Flood remedy will not shift problem - council
The Christchurch City Council is assuring residents that plans to protect the flood-prone Flockton Basin will not just move the problem to their suburbs.
Wendy Hawke has lived in the Dallington area for 56 years and is one of about 15 families left on Dallington Tce, located alongside the Avon River and directly opposite the residential red zone.
Last month's severe flooding in Christchurch showed authorities had red-zoned the ''worst areas''.
''But we don't want to become the next news item in two years time.''
Hawke was concerned the council's proposal to widen Dudley Creek to carry more water away from the flood-prone Flockton Basin area would simply move the problem to her area, located where Dudley Creek met the Avon River.
''It's the ability of the river to cope with even more water when it's already under stress. To me it's like building a sandcastle on the beach, as soon as the tide comes in it's gone.''
The March 5 floods turned her property into an ''island'', and if there had been any more water it would have entered her home, she said.
Part of the problem was that Canterbury's earthquakes ''narrowed'' the Avon River, and there had been no silt removed from the river bed in her area, Hawke said.
''There were areas that I'd never seen flooding in my life.''
She wanted reassurance from the council that it had considered the Flockton Basin proposals carefully, and the potential effect on other suburbs downstream.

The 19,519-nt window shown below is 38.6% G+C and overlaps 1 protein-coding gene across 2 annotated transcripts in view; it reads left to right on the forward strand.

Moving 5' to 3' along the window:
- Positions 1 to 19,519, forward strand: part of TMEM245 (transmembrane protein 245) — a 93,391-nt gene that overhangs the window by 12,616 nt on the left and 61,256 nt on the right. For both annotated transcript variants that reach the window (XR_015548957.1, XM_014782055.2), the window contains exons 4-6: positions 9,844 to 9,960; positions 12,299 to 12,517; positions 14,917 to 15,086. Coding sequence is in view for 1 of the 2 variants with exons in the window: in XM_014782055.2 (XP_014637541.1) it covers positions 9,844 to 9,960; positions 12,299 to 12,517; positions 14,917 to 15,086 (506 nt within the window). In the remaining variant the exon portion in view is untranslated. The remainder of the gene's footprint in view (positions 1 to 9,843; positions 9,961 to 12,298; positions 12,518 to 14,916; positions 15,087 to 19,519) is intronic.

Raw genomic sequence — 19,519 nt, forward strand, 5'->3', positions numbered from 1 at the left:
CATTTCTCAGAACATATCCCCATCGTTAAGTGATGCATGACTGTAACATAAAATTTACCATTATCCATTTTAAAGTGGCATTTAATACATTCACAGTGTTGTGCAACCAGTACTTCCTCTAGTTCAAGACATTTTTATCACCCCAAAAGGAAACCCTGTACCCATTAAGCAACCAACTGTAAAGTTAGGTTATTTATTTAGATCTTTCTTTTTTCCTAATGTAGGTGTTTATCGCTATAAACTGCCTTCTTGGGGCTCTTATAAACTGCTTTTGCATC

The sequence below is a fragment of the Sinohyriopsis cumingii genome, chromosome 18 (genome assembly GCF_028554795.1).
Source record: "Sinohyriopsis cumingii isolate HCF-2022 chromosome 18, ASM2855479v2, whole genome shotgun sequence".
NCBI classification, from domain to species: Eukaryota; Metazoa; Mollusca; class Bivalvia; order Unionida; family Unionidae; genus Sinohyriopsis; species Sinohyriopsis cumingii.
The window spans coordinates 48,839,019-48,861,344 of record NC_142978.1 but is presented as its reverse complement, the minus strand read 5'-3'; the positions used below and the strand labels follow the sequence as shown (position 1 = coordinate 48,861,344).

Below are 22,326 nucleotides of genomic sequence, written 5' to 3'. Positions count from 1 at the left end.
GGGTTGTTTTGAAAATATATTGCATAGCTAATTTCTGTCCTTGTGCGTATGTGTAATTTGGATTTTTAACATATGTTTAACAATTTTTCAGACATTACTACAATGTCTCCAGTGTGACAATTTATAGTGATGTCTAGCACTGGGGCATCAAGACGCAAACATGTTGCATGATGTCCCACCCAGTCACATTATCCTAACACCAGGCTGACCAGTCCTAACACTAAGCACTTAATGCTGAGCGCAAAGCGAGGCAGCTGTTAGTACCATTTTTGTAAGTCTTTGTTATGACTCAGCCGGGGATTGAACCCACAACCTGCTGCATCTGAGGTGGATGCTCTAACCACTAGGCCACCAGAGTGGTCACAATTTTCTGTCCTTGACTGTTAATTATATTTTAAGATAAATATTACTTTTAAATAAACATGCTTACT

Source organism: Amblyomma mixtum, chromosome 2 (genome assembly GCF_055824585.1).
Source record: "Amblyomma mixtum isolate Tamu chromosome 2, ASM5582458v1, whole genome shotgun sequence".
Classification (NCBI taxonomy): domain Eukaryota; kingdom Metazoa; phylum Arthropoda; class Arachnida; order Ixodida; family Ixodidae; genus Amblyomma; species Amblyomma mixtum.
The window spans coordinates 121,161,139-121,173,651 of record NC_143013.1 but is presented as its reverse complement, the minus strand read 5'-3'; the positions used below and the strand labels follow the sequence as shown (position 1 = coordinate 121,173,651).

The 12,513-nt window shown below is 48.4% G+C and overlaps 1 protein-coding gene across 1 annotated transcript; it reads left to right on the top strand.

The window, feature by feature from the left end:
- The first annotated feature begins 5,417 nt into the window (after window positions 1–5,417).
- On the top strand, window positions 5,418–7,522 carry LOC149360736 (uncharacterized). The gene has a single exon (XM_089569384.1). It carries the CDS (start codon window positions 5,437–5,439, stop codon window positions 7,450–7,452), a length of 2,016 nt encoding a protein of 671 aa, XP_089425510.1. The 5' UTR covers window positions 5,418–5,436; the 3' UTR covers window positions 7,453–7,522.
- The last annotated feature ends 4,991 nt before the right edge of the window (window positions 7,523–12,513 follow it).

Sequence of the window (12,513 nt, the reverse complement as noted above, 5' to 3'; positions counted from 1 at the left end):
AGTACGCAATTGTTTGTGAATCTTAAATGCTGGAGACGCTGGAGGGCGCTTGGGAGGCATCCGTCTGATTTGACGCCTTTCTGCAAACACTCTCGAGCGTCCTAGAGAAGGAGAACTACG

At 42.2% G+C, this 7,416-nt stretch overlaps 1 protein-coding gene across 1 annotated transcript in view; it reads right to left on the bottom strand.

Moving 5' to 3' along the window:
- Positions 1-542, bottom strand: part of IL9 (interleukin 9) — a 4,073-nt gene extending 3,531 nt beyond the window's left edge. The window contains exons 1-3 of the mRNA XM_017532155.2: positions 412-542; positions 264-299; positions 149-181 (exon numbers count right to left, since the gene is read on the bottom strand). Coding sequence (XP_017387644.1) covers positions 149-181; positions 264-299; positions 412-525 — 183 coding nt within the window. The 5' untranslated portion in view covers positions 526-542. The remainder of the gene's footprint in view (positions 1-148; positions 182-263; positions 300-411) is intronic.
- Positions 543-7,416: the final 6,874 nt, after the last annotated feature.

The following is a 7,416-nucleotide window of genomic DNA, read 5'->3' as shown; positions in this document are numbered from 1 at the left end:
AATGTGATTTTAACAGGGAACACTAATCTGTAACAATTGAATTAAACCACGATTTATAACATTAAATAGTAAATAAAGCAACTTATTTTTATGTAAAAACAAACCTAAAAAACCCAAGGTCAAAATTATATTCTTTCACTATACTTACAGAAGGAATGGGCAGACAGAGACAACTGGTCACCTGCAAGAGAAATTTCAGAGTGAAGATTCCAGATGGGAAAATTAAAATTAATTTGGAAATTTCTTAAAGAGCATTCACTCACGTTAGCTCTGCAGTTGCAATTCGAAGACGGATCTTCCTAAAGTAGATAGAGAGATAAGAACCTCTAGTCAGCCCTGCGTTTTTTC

''It's a huge issue, I get that, but are people using common sense or is there just so much pressure to get a solution. I want to make sure they really and truly have considered the flow-on effects.''
Council land drainage operations manager Mike Gillooly said the council was ''not just shifting the water down''.
Upgrading Dudley Creek would not put a noticeable amount of extra water into the Avon River, which had a ''lot of capacity''.
While the floor of the river had risen after the earthquakes, it had not been dredged because such work would only allow more seawater in.
Tidal waters reached as far back as Fitzgerald Ave during high tide, and were ''dominant'' up to Pages Rd, he said.
Last month's flooding was an ''extreme event'', and the council was looking at flood prevention across the city.
''I think it's reassuring in a major storm like that that an area like [Dallington] didn't actually get water in houses.''
It was ''absolutely tragic'' to see water in homes, and the council had to prioritise which areas it tackled first, Gillooly said.
Following the Flockton Basin area, which had about 80 homes flooded last month, the council would be looking at the area around Jacksons and Bells creeks in Woolston, which flowed into the Heathcote River.